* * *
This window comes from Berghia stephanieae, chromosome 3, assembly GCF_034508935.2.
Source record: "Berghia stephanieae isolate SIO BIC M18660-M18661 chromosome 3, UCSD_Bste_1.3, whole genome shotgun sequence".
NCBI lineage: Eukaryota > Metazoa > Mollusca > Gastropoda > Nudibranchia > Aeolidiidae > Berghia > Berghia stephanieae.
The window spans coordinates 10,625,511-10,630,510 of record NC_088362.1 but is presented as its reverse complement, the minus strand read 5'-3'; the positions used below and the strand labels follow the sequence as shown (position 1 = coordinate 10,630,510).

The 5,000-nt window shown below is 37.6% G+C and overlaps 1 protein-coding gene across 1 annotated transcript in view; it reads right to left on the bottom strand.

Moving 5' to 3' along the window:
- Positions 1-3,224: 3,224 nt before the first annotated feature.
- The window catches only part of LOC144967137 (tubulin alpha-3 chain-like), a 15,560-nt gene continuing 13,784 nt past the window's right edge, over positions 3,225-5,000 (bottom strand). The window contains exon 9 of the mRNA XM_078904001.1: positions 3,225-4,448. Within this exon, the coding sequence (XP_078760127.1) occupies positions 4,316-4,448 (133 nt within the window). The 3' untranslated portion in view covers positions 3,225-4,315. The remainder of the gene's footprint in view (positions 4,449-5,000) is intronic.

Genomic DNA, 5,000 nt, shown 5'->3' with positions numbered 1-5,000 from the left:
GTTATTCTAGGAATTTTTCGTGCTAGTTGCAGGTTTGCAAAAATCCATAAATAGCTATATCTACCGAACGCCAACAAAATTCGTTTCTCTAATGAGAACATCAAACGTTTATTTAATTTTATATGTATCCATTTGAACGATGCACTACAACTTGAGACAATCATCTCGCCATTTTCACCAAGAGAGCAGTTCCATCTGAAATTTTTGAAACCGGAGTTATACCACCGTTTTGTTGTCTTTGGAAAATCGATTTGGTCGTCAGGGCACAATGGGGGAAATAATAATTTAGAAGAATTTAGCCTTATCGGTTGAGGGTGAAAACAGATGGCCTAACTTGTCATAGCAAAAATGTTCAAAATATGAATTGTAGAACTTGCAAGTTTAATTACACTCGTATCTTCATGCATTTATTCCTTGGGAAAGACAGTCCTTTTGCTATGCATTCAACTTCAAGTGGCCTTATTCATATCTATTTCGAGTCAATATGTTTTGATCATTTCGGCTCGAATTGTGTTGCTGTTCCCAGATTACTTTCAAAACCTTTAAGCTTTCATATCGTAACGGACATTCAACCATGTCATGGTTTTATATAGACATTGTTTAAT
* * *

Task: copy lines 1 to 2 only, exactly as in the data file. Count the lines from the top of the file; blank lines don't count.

This window comes from Berghia stephanieae, chromosome 3, assembly GCF_034508935.2.
Source record: "Berghia stephanieae isolate SIO BIC M18660-M18661 chromosome 3, UCSD_Bste_1.3, whole genome shotgun sequence".